When your grandmother is hidden: Duchess Harris reveals her grandmother’s hidden history at NASA

In 2011, my mother Miriam Mann Harris was approached by the National Aeronautics and Space Administration (NASA) to provide an oral history of her mother, Miriam Daniel Mann, who was in the first cohort of Black women to work at NASA in 1943. 

My grandmother was born in Covington, Georgia, on July 25, 1907. Her father was a barber and her mother was a schoolteacher. She grew up in Macon, Georgia, and graduated from Talladega College in Alabama with a major in chemistry and a minor in mathematics. After teaching school a few years, she married William S. Mann, Jr. and had three children while they lived in Savannah, Georgia. In 1942 the family moved to Virginia where Bill Mann became a professor at Hampton Institute (now University). 

In 1943, my grandmother heard about NACA (The National Advisory Committee for Aeronautics, which preceded NASA) looking to hire women to do calculations by hand. My mother’s early memories are of her mother talking about doing math problems all day. Back then a lot of the math was done with a #2 pencil and the aid of a slide rule. 

Miriam Daniel Mann(Courtesy Photo)

My mother wrote, “I remember the talk of plotting graphs, logs, doing equations and all sorts of foreign-sounding terms. She would relate stories about the ‘colored’ sign on a table in the back of the cafeteria. She brought the first one home, but there was a replacement the next day. New signs went up on the bathroom door, ‘colored girls.’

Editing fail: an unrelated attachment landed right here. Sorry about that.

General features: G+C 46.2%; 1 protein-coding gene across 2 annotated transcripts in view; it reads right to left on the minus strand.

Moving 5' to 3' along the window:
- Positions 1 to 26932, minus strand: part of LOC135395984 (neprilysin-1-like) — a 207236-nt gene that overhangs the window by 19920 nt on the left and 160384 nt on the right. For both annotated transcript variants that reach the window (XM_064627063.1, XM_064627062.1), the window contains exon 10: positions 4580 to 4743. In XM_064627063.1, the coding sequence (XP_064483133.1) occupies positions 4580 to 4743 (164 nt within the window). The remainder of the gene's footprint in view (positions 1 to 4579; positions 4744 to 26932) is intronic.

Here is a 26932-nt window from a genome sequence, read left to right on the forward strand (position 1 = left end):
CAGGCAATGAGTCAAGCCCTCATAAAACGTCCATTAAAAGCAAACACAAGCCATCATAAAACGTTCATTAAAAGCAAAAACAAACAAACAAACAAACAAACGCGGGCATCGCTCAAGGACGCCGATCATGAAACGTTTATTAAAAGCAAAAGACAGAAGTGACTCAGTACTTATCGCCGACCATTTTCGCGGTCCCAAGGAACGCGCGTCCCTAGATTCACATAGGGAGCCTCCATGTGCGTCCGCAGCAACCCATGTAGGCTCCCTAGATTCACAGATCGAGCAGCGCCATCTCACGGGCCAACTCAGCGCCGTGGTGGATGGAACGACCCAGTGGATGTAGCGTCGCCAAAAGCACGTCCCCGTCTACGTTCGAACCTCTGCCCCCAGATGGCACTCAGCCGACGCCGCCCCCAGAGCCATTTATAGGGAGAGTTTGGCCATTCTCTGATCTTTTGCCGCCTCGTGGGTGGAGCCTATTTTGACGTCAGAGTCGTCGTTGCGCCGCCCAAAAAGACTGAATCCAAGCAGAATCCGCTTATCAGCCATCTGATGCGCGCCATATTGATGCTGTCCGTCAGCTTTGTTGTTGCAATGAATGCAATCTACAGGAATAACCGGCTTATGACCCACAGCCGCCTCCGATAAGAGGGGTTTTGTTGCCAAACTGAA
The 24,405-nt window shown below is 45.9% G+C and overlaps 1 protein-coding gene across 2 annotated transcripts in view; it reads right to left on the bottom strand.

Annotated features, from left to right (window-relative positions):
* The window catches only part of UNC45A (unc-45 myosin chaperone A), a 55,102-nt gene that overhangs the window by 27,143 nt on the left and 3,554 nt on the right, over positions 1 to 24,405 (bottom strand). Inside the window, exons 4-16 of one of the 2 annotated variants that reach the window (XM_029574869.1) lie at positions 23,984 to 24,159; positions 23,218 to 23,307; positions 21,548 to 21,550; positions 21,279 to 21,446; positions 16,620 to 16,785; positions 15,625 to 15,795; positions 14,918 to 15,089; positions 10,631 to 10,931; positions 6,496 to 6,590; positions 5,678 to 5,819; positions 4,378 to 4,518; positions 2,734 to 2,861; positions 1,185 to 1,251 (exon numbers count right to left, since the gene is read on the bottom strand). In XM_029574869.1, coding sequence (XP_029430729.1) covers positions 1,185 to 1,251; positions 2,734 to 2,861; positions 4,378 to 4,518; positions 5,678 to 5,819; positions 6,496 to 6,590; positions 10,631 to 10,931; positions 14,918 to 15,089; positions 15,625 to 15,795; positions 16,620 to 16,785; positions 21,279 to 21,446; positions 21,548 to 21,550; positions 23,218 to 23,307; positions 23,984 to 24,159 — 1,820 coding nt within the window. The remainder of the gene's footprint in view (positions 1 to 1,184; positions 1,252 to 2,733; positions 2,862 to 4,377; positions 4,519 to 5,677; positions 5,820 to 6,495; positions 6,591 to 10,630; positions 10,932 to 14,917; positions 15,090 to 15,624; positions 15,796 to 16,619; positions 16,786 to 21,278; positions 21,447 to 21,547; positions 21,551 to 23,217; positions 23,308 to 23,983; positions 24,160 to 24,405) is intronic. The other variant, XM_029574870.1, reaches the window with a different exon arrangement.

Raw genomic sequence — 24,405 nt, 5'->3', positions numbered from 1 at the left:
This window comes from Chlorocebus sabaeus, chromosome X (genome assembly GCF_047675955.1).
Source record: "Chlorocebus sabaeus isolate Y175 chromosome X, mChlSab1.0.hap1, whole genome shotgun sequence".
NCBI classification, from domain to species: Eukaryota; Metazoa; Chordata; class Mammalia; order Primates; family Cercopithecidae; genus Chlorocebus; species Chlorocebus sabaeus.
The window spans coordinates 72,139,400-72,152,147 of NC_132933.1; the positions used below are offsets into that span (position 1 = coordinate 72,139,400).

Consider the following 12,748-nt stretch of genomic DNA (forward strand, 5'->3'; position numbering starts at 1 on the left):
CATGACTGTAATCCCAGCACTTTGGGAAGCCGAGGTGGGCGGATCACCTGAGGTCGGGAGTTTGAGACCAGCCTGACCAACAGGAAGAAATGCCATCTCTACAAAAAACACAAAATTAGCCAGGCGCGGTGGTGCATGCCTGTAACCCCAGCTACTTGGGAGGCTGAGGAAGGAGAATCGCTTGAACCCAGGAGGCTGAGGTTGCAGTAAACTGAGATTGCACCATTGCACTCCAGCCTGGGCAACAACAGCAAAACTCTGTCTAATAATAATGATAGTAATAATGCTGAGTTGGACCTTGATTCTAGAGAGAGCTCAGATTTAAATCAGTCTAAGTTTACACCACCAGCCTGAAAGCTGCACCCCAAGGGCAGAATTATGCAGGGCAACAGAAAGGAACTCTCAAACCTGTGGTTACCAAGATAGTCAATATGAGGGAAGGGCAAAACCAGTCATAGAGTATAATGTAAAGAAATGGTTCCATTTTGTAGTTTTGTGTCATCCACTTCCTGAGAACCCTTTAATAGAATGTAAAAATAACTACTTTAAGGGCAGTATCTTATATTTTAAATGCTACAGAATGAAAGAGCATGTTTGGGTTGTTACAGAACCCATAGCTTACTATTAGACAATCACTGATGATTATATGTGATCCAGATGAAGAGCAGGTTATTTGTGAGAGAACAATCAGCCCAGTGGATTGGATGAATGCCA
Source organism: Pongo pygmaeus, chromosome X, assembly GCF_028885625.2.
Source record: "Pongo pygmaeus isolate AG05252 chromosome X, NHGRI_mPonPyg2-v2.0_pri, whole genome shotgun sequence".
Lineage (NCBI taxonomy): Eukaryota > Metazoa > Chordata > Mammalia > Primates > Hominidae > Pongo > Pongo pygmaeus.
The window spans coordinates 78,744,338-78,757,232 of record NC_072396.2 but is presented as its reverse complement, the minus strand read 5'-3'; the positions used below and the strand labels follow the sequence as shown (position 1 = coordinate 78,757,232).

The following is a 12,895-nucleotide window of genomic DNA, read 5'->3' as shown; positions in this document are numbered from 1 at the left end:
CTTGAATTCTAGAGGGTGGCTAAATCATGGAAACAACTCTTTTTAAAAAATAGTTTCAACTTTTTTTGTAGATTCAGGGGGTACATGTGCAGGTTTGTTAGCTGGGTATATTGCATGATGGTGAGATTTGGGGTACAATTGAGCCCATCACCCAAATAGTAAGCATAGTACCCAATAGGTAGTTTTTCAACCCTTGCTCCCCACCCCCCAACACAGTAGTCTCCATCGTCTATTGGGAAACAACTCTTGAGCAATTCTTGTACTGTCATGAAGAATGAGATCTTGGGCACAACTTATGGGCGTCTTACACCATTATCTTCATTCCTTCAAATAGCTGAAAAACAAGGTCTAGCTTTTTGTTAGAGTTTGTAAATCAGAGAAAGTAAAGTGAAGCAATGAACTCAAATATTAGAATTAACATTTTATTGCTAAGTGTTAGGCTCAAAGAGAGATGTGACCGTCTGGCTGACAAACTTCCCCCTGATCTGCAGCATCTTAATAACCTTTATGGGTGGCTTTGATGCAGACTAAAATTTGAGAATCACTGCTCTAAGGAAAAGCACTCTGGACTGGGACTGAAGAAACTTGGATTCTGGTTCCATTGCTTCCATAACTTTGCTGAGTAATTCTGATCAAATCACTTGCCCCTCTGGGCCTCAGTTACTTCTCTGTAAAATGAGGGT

As my mother continued: “Once the war was over, security wasn’t as rigid, which allowed us kids to get tours of the wind tunnels and see some of the actual planes that they did the math for. When NACA became NASA, my Mom worked on John Glenn’s flight ship and was present when he came to show his appreciation for their work. After becoming a widow she continued to work. My mother retired from NASA in late 1966 because of ill health and passed in May 1967.” 

I was born two years after my grandmother passed, in 1969, which was the year that the United States landed on the moon. I was inspired by my mother’s 2011 Oral History. In 2013 I was granted sabbatical and decided that my project would be to write about the Black women of NASA.

Duchess Harris (Courtesy Photo)

In 2014, Margot Lee Shetterly and I won a grant from the Virginia Foundation for the Humanities and travelled to the NASA Archive. Margot decided to write “Hidden Figures.” I decided to write “Hidden Human Computers: The Black Women of NASA.” My book is aimed at 6-12 graders and has the only lesson plan for this narrative in the country. 

Duchess Harris is professor and chair of American Studies at Macalester College. Her legal name is Miriam. She carries the tradition of three generations of Black women in her family who have either made history or written it. 

For more books written or edited by Duchess Harris check out:
Black Feminist Politics from Kennedy to Clinton (Contemporary Black History) 
Racially Writing the Republic: Racists, Race Rebels, and Transformations of American Identity 
Black Lives Matter (Special Reports) 

To learn more about the lesson plans within Hidden Human Computers: The Black Women of NASA, see online: “Human Computers at NASA” omeka.macalester.edu/humancomputerproject/about

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